Jesus the Wounded Healer
“Let us keep our eyes fixed on Jesus, who leads us in our faith and brings it to perfection: for the sake of the joy which lay ahead of him, he endured the cross, disregarding the shame of it, and has taken his seat at the right of God’s throne”. (Heb. 12:2)
It is the time of year when Christians remember the death and resurrection of Jesus, the most important days in human history. Keep your eyes fixed on Jesus. You may have a crucifix at home, perhaps a small one on a rosary beads. Maybe you can download the picture. The one you see nailed in pain is the wounded healer.
John’s Gospel begins his account of the passing of Jesus thus: “Jesus, knowing that the time had come to pass from this world to the Father, having loved those who were his in the world, loved them to the end.” Jesus might have saved us in a painless way but his total love inspired him to enter into solidarity with all who suffer. He chose to be a seed dying in the earth before producing new life.
Think of all the ways he suffered. Actions speak more loudly than words. By entering suffering he is telling us, “No matter how you are suffering, I am there with you.” He was the victim of fake charges and an unjust trial. Betrayed by a cold kiss. Deserted by close followers. Felt family pain as he looked at his mother at the foot of the cross. Think of the physical suffering … crowned with thorns, scourged with whips, faltering under the cross, nailed through hands and feet. His breathing became more jerky. Every movement of his body stabbed a new pain. He even entered the darkness of spiritual dereliction: “My God, my God, why have you forsaken me.”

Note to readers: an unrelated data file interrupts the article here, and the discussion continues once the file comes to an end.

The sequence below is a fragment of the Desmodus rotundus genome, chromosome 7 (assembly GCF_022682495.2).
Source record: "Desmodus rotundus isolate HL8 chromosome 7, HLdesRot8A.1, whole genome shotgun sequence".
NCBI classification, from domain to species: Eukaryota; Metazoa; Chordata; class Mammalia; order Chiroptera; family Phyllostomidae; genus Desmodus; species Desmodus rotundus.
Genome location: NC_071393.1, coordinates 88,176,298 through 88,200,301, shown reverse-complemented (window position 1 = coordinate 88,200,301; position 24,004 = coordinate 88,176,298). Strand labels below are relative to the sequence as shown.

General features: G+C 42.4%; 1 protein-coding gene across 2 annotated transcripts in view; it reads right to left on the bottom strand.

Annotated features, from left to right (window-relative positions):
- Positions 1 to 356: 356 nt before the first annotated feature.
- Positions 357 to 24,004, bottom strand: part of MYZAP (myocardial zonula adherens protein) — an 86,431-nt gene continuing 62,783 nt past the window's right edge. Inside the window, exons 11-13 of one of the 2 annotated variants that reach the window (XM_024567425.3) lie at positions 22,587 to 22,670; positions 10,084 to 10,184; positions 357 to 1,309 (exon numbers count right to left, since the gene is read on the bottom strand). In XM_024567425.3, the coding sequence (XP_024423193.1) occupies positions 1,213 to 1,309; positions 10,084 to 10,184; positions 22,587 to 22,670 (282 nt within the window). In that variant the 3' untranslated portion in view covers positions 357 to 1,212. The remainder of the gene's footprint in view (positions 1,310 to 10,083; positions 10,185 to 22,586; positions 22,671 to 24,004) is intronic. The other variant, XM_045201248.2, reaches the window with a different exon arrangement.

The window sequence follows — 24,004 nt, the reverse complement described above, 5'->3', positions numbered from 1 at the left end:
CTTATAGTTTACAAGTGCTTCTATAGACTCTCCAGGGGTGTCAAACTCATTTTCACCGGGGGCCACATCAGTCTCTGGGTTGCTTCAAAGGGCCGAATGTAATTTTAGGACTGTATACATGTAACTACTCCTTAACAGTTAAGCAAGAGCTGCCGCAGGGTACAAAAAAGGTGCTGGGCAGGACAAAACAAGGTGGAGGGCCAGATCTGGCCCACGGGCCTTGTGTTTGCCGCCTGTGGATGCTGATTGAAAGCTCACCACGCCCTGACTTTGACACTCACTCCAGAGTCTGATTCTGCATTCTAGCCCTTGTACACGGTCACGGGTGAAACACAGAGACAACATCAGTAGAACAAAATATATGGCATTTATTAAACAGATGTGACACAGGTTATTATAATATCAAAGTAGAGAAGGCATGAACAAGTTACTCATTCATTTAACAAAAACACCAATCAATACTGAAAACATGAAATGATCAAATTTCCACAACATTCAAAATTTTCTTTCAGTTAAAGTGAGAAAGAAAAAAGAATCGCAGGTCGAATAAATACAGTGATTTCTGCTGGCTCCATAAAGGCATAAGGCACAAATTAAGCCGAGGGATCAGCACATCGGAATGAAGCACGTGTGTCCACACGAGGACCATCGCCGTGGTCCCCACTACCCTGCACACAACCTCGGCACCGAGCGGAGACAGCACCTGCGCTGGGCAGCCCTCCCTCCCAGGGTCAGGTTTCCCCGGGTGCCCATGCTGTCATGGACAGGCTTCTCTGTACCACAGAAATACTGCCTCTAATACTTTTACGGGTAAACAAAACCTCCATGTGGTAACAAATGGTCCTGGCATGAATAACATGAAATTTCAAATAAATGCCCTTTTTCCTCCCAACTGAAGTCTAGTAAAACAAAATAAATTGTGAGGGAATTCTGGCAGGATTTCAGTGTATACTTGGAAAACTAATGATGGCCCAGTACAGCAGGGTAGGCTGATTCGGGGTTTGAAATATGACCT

He has fulfilled the prophecy of Isaiah: “By his wounds we are healed.” The wounded Lord is with us in these difficult days.
The buds of hope can be seen in the extraordinary goodness of people. Heroic, selfless medical staff. Hundreds of trained people returning to make their contribution. The unselfish acceptance of severe restrictions for the sake of others.
Think of the humble donkey carrying Jesus into Jerusalem on Palm Sunday. I may not have much to offer, but the little sacrifice I make for the wellbeing of others makes me a carrier: not a carrier of virus, but a carrier of Jesus, the wounded healer.
“Let us keep our eyes fixed on Jesus, who leads us in our faith and brings it to perfection.”